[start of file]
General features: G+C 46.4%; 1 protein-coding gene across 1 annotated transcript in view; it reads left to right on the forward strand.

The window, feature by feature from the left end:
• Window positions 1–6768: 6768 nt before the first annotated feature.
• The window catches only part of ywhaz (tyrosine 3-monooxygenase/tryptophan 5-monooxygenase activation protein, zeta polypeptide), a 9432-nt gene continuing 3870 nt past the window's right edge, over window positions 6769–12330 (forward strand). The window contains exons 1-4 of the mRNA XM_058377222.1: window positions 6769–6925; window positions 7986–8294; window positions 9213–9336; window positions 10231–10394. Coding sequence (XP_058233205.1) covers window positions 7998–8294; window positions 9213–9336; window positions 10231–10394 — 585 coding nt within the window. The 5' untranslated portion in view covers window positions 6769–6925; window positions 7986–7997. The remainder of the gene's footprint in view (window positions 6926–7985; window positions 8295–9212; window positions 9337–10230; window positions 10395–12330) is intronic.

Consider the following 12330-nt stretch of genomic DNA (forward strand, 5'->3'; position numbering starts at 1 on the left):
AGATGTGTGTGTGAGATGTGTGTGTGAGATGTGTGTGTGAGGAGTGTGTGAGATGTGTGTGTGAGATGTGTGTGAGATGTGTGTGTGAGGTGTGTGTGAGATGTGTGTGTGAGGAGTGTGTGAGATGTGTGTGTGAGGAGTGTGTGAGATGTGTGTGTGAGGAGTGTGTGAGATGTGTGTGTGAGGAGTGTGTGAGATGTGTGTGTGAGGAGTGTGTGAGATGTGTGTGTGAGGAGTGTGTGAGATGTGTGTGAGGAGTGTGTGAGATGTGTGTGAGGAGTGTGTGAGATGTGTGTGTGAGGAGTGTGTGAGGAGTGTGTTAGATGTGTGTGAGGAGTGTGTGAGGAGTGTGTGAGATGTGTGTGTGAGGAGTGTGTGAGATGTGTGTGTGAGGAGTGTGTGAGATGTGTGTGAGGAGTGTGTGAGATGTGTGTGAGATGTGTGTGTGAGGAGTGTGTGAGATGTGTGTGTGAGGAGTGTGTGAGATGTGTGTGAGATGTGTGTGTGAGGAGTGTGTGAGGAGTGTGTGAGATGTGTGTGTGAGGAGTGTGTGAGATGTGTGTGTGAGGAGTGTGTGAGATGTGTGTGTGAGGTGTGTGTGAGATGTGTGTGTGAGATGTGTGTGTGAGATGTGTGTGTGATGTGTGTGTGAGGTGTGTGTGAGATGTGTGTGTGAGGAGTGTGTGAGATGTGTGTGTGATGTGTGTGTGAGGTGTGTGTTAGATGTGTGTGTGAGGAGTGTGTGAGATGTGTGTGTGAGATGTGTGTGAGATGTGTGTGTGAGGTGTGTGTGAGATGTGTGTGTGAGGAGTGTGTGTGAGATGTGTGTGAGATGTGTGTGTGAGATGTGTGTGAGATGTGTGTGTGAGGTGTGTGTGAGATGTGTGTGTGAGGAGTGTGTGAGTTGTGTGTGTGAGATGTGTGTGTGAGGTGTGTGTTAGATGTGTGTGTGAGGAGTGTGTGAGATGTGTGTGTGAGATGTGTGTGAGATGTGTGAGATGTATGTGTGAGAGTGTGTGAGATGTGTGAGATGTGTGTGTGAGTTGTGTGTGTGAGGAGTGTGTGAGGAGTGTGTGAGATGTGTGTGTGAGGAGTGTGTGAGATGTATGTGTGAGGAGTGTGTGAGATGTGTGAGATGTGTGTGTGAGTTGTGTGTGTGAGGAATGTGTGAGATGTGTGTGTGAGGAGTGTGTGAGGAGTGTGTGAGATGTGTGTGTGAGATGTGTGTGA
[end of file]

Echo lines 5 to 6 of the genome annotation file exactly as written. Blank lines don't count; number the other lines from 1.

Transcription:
Consider the following 12330-nt stretch of genomic DNA (forward strand, 5'->3'; position numbering starts at 1 on the left):
AGATGTGTGTGTGAGATGTGTGTGTGAGATGTGTGTGTGAGGAGTGTGTGAGATGTGTGTGTGAGATGTGTGTGAGATGTGTGTGTGAGGTGTGTGTGAGATGTGTGTGTGAGGAGTGTGTGAGATGTGTGTGTGAGGAGTGTGTGAGATGTGTGTGTGAGGAGTGTGTGAGATGTGTGTGTGAGGAGTGTGTGAGATGTGTGTGTGAGGAGTGTGTGAGATGTGTGTGTGAGGAGTGTGTGAGATGTGTGTGAGGAGTGTGTGAGATGTGTGTGAGGAGTGTGTGAGATGTGTGTGTGAGGAGTGTGTGAGGAGTGTGTTAGATGTGTGTGAGGAGTGTGTGAGGAGTGTGTGAGATGTGTGTGTGAGGAGTGTGTGAGATGTGTGTGTGAGGAGTGTGTGAGATGTGTGTGAGGAGTGTGTGAGATGTGTGTGAGATGTGTGTGTGAGGAGTGTGTGAGATGTGTGTGTGAGGAGTGTGTGAGATGTGTGTGAGATGTGTGTGTGAGGAGTGTGTGAGGAGTGTGTGAGATGTGTGTGTGAGGAGTGTGTGAGATGTGTGTGTGAGGAGTGTGTGAGATGTGTGTGTGAGGTGTGTGTGAGATGTGTGTGTGAGATGTGTGTGTGAGATGTGTGTGTGATGTGTGTGTGAGGTGTGTGTGAGATGTGTGTGTGAGGAGTGTGTGAGATGTGTGTGTGATGTGTGTGTGAGGTGTGTGTTAGATGTGTGTGTGAGGAGTGTGTGAGATGTGTGTGTGAGATGTGTGTGAGATGTGTGTGTGAGGTGTGTGTGAGATGTGTGTGTGAGGAGTGTGTGTGAGATGTGTGTGAGATGTGTGTGTGAGATGTGTGTGAGATGTGTGTGTGAGGTGTGTGTGAGATGTGTGTGTGAGGAGTGTGTGAGTTGTGTGTGTGAGATGTGTGTGTGAGGTGTGTGTTAGATGTGTGTGTGAGGAGTGTGTGAGATGTGTGTGTGAGATGTGTGTGAGATGTGTGAGATGTATGTGTGAGAGTGTGTGAGATGTGTGAGATGTGTGTGTGAGTTGTGTGTGTGAGGAGTGTGTGAGGAGTGTGTGAGATGTGTGTGTGAGGAGTGTGTGAGATGTATGTGTGAGGAGTGTGTGAGATGTGTGAGATGTGTGTGTGAGTTGTGTGTGTGAGGAATGTGTGAGATGTGTGTGTGAGGAGTGTGTGAGGAGTGTGTGAGATGTGTGTGTGAGATGTGTGTGA